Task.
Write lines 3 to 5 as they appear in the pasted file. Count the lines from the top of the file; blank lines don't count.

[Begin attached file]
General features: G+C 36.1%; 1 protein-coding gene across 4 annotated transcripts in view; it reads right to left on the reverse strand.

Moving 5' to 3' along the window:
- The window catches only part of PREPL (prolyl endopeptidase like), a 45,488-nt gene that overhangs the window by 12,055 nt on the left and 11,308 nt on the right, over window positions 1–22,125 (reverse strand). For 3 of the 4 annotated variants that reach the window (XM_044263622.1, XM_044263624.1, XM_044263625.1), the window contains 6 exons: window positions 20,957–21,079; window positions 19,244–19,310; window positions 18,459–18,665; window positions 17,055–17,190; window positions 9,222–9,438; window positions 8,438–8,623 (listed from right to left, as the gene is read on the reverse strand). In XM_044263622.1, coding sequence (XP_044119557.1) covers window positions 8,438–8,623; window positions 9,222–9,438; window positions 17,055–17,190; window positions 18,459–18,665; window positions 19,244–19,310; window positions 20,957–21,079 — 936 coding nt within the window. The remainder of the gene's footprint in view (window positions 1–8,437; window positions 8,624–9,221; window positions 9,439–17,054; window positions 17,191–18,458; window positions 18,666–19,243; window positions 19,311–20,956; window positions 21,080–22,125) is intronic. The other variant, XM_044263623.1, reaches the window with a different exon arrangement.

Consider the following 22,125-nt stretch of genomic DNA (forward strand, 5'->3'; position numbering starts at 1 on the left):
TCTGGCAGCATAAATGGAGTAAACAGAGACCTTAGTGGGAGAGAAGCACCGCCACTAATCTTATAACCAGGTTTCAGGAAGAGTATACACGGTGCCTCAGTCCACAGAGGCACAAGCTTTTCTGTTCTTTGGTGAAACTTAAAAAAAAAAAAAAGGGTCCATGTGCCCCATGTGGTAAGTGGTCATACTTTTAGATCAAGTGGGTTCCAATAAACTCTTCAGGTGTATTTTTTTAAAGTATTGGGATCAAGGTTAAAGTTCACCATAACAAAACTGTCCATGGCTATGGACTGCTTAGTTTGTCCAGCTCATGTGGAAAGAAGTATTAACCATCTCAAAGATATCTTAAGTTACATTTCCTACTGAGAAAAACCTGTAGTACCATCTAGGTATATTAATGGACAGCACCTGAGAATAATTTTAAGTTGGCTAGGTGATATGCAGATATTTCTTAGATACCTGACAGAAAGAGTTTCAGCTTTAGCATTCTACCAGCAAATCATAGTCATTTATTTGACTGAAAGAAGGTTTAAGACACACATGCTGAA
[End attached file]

- The window catches only part of PREPL (prolyl endopeptidase like), a 45,488-nt gene that overhangs the window by 12,055 nt on the left and 11,308 nt on the right, over window positions 1–22,125 (reverse strand). For 3 of the 4 annotated variants that reach the window (XM_044263622.1, XM_044263624.1, XM_044263625.1), the window contains 6 exons: window positions 20,957–21,079; window positions 19,244–19,310; window positions 18,459–18,665; window positions 17,055–17,190; window positions 9,222–9,438; window positions 8,438–8,623 (listed from right to left, as the gene is read on the reverse strand). In XM_044263622.1, coding sequence (XP_044119557.1) covers window positions 8,438–8,623; window positions 9,222–9,438; window positions 17,055–17,190; window positions 18,459–18,665; window positions 19,244–19,310; window positions 20,957–21,079 — 936 coding nt within the window. The remainder of the gene's footprint in view (window positions 1–8,437; window positions 8,624–9,221; window positions 9,439–17,054; window positions 17,191–18,458; window positions 18,666–19,243; window positions 19,311–20,956; window positions 21,080–22,125) is intronic. The other variant, XM_044263623.1, reaches the window with a different exon arrangement.

Consider the following 22,125-nt stretch of genomic DNA (forward strand, 5'->3'; position numbering starts at 1 on the left):
TCTGGCAGCATAAATGGAGTAAACAGAGACCTTAGTGGGAGAGAAGCACCGCCACTAATCTTATAACCAGGTTTCAGGAAGAGTATACACGGTGCCTCAGTCCACAGAGGCACAAGCTTTTCTGTTCTTTGGTGAAACTTAAAAAAAAAAAAAAGGGTCCATGTGCCCCATGTGGTAAGTGGTCATACTTTTAGATCAAGTGGGTTCCAATAAACTCTTCAGGTGTATTTTTTTAAAGTATTGGGATCAAGGTTAAAGTTCACCATAACAAAACTGTCCATGGCTATGGACTGCTTAGTTTGTCCAGCTCATGTGGAAAGAAGTATTAACCATCTCAAAGATATCTTAAGTTACATTTCCTACTGAGAAAAACCTGTAGTACCATCTAGGTATATTAATGGACAGCACCTGAGAATAATTTTAAGTTGGCTAGGTGATATGCAGATATTTCTTAGATACCTGACAGAAAGAGTTTCAGCTTTAGCATTCTACCAGCAAATCATAGTCATTTATTTGACTGAAAGAAGGTTTAAGACACACATGCTGAA